Bubble is a meandering sad little piece of work which is unfortunate because the TV/Movie release fusion is a great idea. I’m not going to get into the politics of that in this review because I want to give Bubble its fair time in front of the jury. It’s already been judged guilty by me but I owe it nothing less than a full pen lashing.
The plot is of small time America. There are three central characters. One is an older woman who works in a doll shop. The other is a younger guy who works in the same doll shop, but whereas he works on creating the heads she works on painting them. The third lead is a gal who comes to work at the doll shop about fifteen minutes into the film.
The only good mark I give Bubble is the 75 minute running time. It feels like three hours but when you’re done you realize you haven’t wasted too much time in your life, so that’s nice. There isn’t much more to say in a film that never really captures your imagination on any level. It’s got no spark, no heat, no heart, and unlike Rocky it never gains one either.
It’s really hard to say exactly what is so darned annoying about this one without delving into plot points so I’m going to give you an analogy instead. Have you ever had an experience at your local coffee shop or pizzeria in which you hear two people talking and you’re sad that you overheard them? Not that they are rude or anything, more like they are talking about a foot infection and it just bangs home the awesome futility of life. Even worse, when you order the double cheese you’re going to envision his foot on your pizza. It’s just one of those minutiae aspects of life that makes it a little bleaker. If that doesn’t work for you say they’re talking about how dad used to hit mom or something. You just don’t want to be in the situation. Well my friends, Bubble is chock FULL of those moments. It is a string of those moments back to back to back to back to back. You can’t escape. There is only more of it right around the bend.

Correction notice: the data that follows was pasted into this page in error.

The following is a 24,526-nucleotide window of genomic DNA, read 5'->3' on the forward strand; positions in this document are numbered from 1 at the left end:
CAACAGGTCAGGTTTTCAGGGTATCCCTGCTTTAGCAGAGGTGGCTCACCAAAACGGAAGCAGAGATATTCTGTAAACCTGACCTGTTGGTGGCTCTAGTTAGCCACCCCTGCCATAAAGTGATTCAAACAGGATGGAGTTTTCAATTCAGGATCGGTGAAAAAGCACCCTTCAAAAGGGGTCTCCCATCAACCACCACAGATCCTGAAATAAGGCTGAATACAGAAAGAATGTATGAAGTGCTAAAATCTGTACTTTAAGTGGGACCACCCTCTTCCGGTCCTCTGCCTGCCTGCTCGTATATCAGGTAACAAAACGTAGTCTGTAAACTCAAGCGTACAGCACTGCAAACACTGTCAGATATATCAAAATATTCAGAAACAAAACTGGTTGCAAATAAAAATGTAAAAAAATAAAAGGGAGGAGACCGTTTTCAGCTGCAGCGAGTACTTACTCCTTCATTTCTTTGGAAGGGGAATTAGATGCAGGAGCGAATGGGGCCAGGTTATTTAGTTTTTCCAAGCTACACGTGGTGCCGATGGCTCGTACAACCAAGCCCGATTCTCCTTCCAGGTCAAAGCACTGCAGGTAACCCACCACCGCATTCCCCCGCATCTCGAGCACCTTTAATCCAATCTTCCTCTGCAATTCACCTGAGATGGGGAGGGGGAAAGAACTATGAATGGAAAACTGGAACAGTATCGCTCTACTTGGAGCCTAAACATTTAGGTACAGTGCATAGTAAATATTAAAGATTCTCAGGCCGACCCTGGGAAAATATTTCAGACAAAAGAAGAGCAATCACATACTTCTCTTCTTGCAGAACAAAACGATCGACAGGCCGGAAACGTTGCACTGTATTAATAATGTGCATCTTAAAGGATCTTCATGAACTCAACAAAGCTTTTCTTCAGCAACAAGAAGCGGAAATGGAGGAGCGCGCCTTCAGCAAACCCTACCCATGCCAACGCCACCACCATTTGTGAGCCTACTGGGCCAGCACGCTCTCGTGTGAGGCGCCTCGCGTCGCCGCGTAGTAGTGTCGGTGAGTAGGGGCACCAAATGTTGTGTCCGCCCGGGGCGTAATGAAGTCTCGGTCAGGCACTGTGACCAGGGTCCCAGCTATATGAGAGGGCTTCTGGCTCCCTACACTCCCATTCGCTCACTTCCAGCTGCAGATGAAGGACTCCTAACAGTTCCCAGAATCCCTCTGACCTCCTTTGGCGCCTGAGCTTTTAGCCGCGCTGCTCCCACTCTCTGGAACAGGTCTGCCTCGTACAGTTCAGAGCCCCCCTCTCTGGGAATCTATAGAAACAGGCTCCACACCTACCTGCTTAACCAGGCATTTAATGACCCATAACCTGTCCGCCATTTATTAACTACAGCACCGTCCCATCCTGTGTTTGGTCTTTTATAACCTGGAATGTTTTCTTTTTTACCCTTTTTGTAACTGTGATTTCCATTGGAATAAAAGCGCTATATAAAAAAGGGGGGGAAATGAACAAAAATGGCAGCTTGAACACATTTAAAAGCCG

Actually if the conversations in the movie WERE about how daddy used to drink because you cry they might have had a smidgeon of fun about them, instead they are more about absolutely nothing. Not the fun Seinfeld nothing. The horrible crushing realities of a life where you work in a doll factory and essentially nothing happens are played out with deliberate non-enthusiasm. I guess you could say it’s a prescription for insomnia.
Our friend Steven Soderbergh has a complex. He goes off and makes huge commercial films such as Traffic or Ocean’s Eleven and then he feels compelled to make something small and horrific like Full Frontal or Bubble. In both of these smaller films he’s taking risks because he can but they don’t pay off on any level. I’m all for art house films but Soderbergh isn’t good enough at them at this juncture in his life. I’m not trying to pigeon hole him into films where he has to work with Brad Pitt but rather make it so he quits attempting films that are at their core crazy boring. I don’t think that’s too much to ask.